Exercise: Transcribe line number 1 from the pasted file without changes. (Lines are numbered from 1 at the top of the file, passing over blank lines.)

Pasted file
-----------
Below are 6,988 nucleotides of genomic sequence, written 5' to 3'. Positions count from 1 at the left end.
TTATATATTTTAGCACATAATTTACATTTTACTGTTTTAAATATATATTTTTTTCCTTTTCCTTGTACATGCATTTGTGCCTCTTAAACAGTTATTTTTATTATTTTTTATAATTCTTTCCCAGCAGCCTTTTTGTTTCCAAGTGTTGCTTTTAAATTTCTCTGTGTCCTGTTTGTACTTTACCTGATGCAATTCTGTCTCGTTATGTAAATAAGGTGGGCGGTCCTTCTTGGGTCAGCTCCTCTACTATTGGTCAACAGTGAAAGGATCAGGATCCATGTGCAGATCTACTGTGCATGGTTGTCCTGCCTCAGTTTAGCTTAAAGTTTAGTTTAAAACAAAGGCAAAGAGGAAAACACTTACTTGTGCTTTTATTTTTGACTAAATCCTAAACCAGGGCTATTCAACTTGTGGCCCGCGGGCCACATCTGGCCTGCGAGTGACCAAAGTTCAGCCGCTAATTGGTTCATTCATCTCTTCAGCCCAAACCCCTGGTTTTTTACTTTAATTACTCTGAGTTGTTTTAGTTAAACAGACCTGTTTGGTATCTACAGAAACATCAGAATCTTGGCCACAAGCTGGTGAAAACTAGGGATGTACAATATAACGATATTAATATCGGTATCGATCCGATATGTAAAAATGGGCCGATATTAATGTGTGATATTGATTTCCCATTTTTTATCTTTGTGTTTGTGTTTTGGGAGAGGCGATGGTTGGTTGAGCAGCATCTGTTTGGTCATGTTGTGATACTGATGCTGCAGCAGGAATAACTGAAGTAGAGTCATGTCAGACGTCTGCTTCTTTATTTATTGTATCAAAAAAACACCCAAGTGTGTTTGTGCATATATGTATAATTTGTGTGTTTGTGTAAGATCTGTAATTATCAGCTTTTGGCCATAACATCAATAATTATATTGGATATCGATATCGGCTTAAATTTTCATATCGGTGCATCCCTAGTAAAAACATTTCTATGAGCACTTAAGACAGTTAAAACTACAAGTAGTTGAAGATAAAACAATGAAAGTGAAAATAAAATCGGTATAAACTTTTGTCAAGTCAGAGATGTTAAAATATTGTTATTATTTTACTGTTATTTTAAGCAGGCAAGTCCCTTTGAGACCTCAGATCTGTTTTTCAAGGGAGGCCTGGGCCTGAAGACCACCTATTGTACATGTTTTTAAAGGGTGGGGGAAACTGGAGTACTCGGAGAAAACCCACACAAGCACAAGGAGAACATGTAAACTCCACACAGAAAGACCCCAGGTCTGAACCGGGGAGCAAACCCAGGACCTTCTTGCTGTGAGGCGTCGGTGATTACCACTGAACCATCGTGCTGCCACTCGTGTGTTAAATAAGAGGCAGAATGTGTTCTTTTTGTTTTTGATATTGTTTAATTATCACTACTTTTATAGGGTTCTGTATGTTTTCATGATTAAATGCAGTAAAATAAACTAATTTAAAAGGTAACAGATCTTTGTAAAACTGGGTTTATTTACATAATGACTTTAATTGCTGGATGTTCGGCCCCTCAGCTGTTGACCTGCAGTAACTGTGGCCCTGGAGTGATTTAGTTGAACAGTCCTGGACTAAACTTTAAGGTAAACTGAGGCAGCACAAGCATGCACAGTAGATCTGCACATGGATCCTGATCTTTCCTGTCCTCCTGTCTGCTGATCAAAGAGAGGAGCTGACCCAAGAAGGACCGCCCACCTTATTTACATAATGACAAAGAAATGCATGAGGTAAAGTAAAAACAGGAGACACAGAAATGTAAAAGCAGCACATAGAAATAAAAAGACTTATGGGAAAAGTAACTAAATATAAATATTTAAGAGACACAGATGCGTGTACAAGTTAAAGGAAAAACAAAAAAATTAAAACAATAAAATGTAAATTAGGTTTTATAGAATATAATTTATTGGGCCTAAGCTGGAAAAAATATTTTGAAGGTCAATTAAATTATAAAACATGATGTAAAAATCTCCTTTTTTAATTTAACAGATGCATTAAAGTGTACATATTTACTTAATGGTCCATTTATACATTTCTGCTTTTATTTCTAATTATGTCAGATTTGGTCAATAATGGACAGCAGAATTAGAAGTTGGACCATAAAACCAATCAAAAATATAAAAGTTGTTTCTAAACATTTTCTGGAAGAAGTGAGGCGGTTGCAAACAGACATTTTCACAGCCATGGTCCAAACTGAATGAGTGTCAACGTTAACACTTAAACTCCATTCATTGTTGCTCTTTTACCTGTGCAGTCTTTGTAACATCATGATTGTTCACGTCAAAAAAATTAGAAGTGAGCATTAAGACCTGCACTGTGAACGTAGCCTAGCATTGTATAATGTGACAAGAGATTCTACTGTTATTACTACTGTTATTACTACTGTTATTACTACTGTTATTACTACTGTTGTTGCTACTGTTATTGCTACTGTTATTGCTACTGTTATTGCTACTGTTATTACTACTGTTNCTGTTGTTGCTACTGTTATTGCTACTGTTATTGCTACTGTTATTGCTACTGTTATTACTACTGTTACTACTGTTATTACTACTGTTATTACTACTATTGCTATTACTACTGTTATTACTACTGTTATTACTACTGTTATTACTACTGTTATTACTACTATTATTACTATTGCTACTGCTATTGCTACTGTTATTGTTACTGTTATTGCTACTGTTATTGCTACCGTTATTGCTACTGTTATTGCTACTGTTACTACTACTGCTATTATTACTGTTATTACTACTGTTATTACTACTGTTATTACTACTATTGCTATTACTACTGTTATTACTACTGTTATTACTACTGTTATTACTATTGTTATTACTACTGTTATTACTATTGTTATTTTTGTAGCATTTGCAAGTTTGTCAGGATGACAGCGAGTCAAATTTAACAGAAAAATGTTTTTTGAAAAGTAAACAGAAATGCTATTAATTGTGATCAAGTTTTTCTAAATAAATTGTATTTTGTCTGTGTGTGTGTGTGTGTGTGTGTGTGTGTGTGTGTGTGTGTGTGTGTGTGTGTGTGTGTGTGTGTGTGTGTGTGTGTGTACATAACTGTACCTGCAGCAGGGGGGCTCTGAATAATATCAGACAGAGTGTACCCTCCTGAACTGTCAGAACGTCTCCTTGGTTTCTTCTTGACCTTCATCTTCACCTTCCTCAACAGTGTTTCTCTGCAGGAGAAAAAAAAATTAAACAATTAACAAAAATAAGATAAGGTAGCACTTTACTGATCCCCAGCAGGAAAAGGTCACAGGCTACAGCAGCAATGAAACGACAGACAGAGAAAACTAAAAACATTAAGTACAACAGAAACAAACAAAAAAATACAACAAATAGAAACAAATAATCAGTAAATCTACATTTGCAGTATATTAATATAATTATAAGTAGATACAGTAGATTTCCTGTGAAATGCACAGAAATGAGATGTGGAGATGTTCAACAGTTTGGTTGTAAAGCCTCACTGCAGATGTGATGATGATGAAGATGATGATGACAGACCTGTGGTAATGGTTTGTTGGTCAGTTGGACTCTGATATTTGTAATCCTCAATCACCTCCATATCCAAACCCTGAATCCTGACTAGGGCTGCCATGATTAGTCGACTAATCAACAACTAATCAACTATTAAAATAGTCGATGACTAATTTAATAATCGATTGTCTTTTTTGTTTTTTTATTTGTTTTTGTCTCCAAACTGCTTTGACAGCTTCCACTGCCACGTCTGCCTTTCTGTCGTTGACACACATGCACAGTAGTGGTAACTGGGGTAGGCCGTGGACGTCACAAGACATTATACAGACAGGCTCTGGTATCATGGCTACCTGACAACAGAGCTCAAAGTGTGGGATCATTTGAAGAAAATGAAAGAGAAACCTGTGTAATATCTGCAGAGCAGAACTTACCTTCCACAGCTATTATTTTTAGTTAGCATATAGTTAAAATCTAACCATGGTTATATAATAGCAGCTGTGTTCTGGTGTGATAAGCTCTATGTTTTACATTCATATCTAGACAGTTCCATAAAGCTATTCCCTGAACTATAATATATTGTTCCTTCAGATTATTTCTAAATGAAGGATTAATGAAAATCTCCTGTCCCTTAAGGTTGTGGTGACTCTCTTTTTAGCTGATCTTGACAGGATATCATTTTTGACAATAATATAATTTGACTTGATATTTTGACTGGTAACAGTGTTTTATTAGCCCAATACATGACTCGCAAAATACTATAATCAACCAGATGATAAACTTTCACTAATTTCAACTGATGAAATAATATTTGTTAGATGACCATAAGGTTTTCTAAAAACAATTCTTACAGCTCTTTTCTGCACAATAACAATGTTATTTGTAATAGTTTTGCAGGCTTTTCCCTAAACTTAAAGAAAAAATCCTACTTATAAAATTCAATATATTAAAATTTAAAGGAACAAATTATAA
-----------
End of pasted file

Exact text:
Below are 6,988 nucleotides of genomic sequence, written 5' to 3'. Positions count from 1 at the left end.